After all, we have a massively sized young population, which should provide a huge market for consumer goods as well as a large labour force that could be productively employed, representing what is generally referred to as the ‘demographic dividend’. A large irrigation system, the recent upgrading of telecommunication and internet facilities (mobile technology) and an expanded network of roads could become strategic drivers of growth and employment. They could improve mobility and productivity of this workforce, thereby pushing up the economy to a higher and sustainable development path.
With such foundations and key developments are there any reasons to worry about the possibility of this youth becoming our demographic nightmare, threatening national unity and social cohesion? Despite widely assumed ‘game changer ‘role of the CPEC, there are several structural and institutional factors constraining the fulfilment of the potential of the above-mentioned fundamentals and other strengths of economy. A self-serving ‘rentier’ elite that has spawned and accepted, if not actively supported, poor quality governance. This is reflected in an inept political leadership, nurturing dysfunctional systems and institutions debilitated by political and interest group interference, patronage and non-merit appointments.
All function under the overarching paradigm of a ‘security state’. The ranks of the traditional landed and business elites have over time been corrupted by entry of land and real estate interests as a result of a burgeoning urban population, aided largely by outdated government building and zoning regulations and partly by politicians and bureaucrats becoming direct or indirect stakeholders in real estate development.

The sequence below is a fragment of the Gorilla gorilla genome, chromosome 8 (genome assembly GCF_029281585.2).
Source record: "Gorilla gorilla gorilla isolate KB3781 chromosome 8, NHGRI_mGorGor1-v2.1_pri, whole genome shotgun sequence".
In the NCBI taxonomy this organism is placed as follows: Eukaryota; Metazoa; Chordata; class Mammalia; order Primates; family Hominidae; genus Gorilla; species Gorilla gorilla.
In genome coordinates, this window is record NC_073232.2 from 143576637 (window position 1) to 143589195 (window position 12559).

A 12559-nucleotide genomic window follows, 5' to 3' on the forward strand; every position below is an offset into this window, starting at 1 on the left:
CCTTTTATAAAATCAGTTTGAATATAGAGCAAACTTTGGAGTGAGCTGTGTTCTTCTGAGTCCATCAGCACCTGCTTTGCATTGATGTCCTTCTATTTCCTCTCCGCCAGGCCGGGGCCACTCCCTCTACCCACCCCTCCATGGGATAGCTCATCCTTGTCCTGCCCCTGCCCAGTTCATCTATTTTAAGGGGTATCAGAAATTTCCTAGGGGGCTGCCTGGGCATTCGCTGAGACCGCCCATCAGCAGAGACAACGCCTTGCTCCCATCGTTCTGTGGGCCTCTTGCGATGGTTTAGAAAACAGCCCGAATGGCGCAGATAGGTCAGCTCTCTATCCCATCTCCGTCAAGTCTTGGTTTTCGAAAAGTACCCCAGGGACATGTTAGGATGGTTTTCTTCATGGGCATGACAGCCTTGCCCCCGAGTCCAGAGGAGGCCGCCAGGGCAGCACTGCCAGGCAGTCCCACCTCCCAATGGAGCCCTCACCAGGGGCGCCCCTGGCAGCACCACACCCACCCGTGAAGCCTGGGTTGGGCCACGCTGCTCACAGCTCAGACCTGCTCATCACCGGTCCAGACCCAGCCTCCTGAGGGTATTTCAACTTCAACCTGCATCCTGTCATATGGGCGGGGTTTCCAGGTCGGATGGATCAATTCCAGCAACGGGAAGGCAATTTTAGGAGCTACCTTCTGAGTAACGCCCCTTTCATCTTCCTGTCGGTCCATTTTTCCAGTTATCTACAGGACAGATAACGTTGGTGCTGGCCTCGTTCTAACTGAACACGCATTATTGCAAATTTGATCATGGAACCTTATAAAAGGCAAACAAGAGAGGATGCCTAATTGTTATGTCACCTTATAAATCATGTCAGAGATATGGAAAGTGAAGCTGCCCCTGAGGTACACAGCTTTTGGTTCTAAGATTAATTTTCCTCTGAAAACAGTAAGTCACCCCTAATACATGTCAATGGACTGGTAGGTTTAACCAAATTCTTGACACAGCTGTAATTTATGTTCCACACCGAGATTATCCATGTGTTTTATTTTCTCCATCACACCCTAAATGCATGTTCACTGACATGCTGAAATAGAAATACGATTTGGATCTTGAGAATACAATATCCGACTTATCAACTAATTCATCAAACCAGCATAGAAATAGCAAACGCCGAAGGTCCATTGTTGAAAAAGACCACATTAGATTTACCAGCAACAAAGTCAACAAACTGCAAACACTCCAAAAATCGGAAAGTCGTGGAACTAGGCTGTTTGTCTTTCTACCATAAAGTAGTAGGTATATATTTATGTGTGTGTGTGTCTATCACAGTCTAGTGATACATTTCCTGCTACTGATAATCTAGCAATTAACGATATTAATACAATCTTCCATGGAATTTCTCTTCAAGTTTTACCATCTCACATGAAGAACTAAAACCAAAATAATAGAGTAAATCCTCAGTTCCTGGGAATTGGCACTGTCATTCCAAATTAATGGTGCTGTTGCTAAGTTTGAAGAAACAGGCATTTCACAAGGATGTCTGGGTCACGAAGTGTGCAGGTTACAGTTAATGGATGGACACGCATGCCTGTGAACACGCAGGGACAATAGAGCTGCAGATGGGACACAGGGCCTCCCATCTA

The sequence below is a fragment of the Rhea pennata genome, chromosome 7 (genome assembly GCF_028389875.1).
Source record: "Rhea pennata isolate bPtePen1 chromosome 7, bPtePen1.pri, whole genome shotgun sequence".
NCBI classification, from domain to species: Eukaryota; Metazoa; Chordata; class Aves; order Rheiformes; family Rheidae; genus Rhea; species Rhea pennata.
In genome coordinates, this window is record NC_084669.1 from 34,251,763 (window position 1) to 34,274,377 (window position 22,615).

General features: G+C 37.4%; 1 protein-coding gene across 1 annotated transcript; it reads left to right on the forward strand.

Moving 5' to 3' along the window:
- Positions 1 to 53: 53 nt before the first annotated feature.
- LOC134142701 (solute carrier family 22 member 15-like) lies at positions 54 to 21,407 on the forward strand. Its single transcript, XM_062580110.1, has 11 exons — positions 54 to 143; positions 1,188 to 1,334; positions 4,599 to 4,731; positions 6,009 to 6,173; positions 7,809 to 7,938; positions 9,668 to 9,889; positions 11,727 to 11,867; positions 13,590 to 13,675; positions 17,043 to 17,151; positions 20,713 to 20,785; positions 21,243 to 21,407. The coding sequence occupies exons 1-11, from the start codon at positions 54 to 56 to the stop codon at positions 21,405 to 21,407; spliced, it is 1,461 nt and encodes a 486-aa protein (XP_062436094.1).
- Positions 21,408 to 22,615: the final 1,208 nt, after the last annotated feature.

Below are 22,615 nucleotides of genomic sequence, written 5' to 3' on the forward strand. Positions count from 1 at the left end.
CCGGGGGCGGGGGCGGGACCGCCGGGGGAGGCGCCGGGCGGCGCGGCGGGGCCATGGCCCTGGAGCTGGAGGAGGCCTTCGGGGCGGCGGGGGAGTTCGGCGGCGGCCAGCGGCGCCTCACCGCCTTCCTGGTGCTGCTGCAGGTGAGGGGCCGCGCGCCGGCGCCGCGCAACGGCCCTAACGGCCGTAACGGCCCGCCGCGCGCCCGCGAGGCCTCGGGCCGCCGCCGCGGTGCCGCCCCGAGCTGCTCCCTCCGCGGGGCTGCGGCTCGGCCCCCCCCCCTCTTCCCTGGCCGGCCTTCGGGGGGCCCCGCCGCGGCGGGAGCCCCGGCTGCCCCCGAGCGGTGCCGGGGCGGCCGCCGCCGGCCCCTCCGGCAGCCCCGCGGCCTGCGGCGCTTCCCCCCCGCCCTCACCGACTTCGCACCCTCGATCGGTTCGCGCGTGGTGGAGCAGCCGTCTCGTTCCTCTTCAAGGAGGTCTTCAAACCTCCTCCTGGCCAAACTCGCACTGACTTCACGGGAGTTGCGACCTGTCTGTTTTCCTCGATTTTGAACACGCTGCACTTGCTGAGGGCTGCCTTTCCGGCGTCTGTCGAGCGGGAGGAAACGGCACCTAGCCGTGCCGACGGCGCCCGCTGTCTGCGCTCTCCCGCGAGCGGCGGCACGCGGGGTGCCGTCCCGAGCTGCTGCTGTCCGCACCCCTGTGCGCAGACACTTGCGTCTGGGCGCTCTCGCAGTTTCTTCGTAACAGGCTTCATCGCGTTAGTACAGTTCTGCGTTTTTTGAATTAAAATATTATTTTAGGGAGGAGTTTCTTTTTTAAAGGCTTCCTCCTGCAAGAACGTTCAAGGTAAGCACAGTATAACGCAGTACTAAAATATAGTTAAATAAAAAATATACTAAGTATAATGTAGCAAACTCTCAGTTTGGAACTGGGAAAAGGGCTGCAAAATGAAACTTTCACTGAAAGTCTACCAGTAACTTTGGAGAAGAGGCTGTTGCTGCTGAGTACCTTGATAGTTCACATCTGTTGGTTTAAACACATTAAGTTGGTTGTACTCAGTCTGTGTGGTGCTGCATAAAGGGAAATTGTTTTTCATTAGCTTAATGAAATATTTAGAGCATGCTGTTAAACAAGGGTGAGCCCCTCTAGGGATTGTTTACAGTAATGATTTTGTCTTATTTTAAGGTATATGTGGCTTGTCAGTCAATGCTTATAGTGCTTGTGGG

Consequently, society has assimilated the political, social and cultural values of a structure rooted in personal relations, nepotism and patronage and violation of laws. The state has become a hostage to these interest groups and their perceptions on how Pakistan’s political, bureaucratic and economic formations should be organised. These structures and lobbies have become so entrenched that balancing competing interests and negotiating ‘compromises’ has become extremely complex and time- and energy-consuming, resulting in fundamental structural constraints remaining unaddressed while continuing to act as a drag on economic growth.
Successive governments have been rendered broke by inadequate tax revenue mobilisation owing to rampant evasion, continued protection and promotion of elite privileges and crony capitalism and a large and growing burden of debt and subsidies. Additionally, there is poor prioritisation of recurrent expenditures with bloated, but limited capability, a workforce that shirks its responsibilities but absorbs a significant proportion of the budget, weak selection and design of development projects and non-transparent, discretion-laden policy and regulatory frameworks.
The full realisation of the potential of the youth, by giving them a stake in the country’s pattern of growth and providing them with meaningful and productive job opportunities, has been obstructed by the poor quality of education and technical skills imparted by state institutions. Secondary education is generally regarded as the minimum requirement for many jobs. But 45pc of the children drop out before completing the fifth grade, partly for economic reasons but largely because of non-functioning schools and the generally poor quality of schooling in public-sector institutions.
Can a new political dispensation and a new set of political actors enter such a system and execute a formidable agenda of essential reforms? The likelihood of such an outcome rather looks bleak.
* The writer is freelance columnist based in Karachi.